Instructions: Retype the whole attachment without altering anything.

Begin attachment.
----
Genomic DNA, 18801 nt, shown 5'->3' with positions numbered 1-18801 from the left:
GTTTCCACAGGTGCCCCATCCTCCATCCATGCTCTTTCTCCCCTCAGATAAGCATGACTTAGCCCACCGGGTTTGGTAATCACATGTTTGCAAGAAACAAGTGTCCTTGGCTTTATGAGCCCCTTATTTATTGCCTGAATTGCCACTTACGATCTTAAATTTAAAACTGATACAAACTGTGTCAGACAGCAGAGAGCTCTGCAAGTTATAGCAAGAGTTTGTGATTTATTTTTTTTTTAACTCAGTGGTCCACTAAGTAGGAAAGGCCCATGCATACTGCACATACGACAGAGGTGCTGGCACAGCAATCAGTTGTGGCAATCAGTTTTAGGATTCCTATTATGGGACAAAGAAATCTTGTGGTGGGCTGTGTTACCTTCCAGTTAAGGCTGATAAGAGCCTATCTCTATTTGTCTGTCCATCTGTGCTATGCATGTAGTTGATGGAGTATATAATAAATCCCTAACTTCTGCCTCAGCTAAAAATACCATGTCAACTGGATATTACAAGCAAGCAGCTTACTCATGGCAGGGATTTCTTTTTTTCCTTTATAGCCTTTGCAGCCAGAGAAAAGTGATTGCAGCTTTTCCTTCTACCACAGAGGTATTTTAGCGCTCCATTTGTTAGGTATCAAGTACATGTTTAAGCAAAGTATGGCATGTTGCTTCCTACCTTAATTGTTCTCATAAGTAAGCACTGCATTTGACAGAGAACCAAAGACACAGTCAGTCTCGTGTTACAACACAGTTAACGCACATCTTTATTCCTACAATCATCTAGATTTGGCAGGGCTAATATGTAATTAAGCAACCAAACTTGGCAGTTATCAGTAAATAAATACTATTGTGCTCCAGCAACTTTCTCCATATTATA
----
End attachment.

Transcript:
Genomic DNA, 18801 nt, shown 5'->3' with positions numbered 1-18801 from the left:
GTTTCCACAGGTGCCCCATCCTCCATCCATGCTCTTTCTCCCCTCAGATAAGCATGACTTAGCCCACCGGGTTTGGTAATCACATGTTTGCAAGAAACAAGTGTCCTTGGCTTTATGAGCCCCTTATTTATTGCCTGAATTGCCACTTACGATCTTAAATTTAAAACTGATACAAACTGTGTCAGACAGCAGAGAGCTCTGCAAGTTATAGCAAGAGTTTGTGATTTATTTTTTTTTTAACTCAGTGGTCCACTAAGTAGGAAAGGCCCATGCATACTGCACATACGACAGAGGTGCTGGCACAGCAATCAGTTGTGGCAATCAGTTTTAGGATTCCTATTATGGGACAAAGAAATCTTGTGGTGGGCTGTGTTACCTTCCAGTTAAGGCTGATAAGAGCCTATCTCTATTTGTCTGTCCATCTGTGCTATGCATGTAGTTGATGGAGTATATAATAAATCCCTAACTTCTGCCTCAGCTAAAAATACCATGTCAACTGGATATTACAAGCAAGCAGCTTACTCATGGCAGGGATTTCTTTTTTTCCTTTATAGCCTTTGCAGCCAGAGAAAAGTGATTGCAGCTTTTCCTTCTACCACAGAGGTATTTTAGCGCTCCATTTGTTAGGTATCAAGTACATGTTTAAGCAAAGTATGGCATGTTGCTTCCTACCTTAATTGTTCTCATAAGTAAGCACTGCATTTGACAGAGAACCAAAGACACAGTCAGTCTCGTGTTACAACACAGTTAACGCACATCTTTATTCCTACAATCATCTAGATTTGGCAGGGCTAATATGTAATTAAGCAACCAAACTTGGCAGTTATCAGTAAATAAATACTATTGTGCTCCAGCAACTTTCTCCATATTATA